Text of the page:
The US-owned publisher’s annual results for 2014 reveal for the first time how much the company paid for the independent group, which comprised one daily title and 28 weekly titles in Scotland, Berkshire and Northern Ireland.
The accounts also show that Newsquest made pre-tax profits of £58.65m in 2014, up from £58.48m in 2013, while the number of employees was cut by 228 to save £5.2m in staff costs.
Newsquest staff numbers were cut to 3,997 last year, although the overall number of editorial staff fell by only 17 during the period.
The results show the publisher’s operating profit for 2014 was £51.4m, compared to £52.8m the previous year, while revenues were down 3.2pc to £279.3m.
The Romanes Media Group, which Newsquest purchased in May, had a turnover of £18m for the year to September 2014 and an operating profit of £2.9m.
Since its takeover of the Romanes group, Newsquest has announced a series of job cuts at the newly-acquired papers, particularly at Berkshire titles the Reading Chronicle, Slough Observer and Bracknell News.
A number of senior executives have lost their jobs, production roles in Berkshire have been transferred to existing Newsquest production hubs, and staff photographer jobs have been lost.
NUJ national organiser Laura Davison said: “These figures show up the thin tales of hardship spun by local Newsquest bean counters for what they really are. It is journalists and other low paid workers who have paid the price for these gains – with their jobs and with consecutive years of pay freezes.
“Meanwhile quality suffers but readers are not only expected to fill the papers with their own free content but then buy it back. It’s simply not a sustainable strategy.”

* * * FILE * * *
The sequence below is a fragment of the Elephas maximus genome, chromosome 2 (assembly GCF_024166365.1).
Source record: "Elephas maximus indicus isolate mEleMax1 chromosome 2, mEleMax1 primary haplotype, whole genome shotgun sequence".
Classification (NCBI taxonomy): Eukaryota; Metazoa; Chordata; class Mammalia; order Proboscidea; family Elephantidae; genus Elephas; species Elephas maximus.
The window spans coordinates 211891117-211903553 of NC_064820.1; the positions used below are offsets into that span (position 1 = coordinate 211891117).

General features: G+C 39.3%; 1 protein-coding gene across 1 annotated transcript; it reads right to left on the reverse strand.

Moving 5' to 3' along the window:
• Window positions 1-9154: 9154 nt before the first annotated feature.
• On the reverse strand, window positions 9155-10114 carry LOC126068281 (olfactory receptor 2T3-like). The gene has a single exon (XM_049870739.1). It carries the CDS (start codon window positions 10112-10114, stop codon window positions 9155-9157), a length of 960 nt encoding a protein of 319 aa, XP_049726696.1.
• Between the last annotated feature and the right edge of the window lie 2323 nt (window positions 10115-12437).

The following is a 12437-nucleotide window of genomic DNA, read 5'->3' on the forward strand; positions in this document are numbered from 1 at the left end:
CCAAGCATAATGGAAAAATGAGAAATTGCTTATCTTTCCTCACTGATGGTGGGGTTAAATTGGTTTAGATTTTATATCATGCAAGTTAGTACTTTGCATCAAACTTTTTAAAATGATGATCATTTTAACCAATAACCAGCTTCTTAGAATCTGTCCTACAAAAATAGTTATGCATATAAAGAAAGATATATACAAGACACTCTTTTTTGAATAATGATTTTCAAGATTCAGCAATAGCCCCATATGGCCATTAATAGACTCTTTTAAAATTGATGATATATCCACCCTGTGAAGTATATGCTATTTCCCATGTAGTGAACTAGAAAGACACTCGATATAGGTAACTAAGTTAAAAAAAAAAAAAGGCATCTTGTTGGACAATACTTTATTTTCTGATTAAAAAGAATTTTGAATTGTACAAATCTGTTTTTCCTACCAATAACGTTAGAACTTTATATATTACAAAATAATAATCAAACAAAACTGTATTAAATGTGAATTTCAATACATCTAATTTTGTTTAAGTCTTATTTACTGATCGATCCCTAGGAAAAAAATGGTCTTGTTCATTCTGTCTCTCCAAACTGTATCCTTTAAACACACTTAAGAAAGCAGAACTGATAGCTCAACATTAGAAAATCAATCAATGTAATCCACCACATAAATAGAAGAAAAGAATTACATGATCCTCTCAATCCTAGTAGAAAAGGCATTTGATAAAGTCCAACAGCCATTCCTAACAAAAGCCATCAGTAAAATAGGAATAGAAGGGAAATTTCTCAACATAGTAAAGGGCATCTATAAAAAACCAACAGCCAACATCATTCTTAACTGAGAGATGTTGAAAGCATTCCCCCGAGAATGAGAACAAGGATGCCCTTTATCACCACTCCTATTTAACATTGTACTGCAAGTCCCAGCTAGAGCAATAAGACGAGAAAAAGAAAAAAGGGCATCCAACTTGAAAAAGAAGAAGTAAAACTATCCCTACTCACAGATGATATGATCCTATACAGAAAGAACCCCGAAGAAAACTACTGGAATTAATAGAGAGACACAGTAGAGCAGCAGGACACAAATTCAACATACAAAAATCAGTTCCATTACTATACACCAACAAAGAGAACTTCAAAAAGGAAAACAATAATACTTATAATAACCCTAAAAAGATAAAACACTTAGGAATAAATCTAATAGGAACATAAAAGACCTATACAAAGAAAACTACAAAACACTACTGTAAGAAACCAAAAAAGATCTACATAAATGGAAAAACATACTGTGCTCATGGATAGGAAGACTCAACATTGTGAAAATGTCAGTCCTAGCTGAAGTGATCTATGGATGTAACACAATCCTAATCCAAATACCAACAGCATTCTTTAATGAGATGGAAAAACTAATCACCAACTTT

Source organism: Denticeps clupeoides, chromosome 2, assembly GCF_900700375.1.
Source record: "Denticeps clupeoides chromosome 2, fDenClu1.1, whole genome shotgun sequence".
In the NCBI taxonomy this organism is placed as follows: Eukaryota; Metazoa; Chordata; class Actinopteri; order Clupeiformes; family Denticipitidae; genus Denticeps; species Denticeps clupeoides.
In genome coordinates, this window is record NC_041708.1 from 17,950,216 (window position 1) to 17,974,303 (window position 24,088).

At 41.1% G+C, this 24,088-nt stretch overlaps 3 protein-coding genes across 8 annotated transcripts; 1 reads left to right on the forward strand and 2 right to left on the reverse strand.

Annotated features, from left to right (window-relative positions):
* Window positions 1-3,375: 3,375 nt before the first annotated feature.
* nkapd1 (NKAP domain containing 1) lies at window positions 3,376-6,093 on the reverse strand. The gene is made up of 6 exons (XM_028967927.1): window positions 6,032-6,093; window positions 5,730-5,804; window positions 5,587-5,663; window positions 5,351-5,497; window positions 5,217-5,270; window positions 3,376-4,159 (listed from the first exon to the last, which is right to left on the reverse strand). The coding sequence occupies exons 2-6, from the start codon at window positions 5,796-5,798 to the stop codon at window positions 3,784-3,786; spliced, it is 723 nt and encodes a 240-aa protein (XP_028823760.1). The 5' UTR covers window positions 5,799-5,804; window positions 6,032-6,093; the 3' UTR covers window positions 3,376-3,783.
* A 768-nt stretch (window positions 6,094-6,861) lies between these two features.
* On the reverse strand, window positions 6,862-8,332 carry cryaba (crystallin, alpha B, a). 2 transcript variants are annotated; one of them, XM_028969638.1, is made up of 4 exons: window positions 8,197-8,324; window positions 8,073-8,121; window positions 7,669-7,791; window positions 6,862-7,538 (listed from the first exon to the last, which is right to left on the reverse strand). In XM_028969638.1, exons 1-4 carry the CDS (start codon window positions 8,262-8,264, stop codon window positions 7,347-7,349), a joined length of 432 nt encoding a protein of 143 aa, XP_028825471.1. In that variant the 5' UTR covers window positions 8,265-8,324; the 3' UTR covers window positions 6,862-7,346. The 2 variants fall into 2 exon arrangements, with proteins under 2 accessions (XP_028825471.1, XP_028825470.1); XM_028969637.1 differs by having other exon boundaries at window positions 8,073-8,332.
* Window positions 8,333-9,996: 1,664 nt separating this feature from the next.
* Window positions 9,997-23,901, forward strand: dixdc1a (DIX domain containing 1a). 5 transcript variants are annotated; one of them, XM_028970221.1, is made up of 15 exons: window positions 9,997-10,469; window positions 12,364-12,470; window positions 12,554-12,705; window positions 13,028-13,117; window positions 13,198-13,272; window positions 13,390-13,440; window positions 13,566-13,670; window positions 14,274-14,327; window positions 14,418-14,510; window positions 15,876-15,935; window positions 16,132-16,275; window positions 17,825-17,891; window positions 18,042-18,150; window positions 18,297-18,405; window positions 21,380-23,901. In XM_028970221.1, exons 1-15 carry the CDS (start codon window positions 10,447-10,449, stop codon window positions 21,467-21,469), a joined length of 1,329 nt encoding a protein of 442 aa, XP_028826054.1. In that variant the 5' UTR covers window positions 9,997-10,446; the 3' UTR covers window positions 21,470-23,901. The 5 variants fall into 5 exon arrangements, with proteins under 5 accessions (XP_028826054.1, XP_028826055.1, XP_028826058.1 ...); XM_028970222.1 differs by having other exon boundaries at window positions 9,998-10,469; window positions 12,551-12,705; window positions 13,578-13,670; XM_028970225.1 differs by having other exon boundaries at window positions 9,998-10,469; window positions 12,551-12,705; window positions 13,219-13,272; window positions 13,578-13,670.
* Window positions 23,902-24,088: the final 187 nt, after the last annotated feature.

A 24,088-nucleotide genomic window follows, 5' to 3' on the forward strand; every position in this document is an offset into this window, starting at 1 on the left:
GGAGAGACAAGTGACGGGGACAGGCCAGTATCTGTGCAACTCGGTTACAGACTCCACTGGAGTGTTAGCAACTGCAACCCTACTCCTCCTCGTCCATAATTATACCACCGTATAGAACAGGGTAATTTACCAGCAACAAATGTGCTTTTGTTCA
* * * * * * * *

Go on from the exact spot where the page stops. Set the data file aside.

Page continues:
Chris Morley, Newsquest NUJ group coordinator added: “This is still a very profitable company whose employees are on their knees with year after endless year without a pay rise.
“This has to stop in 2016 and staff must share in the one-sided gain the company is reaping from massive productivity increases coming through the grim conveyor belt of job losses.”
The accounts also show that Newsquest’s highest paid director, who is believed to be chief executive Henry Faure Walker, received total remuneration of £401,505 compared to £610,458 in 2013, when the role was held by Paul Davidson.
In total, the directors were paid more than £1m in 2014 including salaries, taxable benefits, performance-related payments and pension contributions, which was up from £928,000 in 2013.
The NUJ claimed that performance-related pay to Newsquest’s directors had increased from £268,000 in 2013 to 338,000 in 2014.
But a source close to Newsquest said the payments in 2013 related to just two directors compared to three in 2014, and said average director pay had decreased by 24pc year-on-year.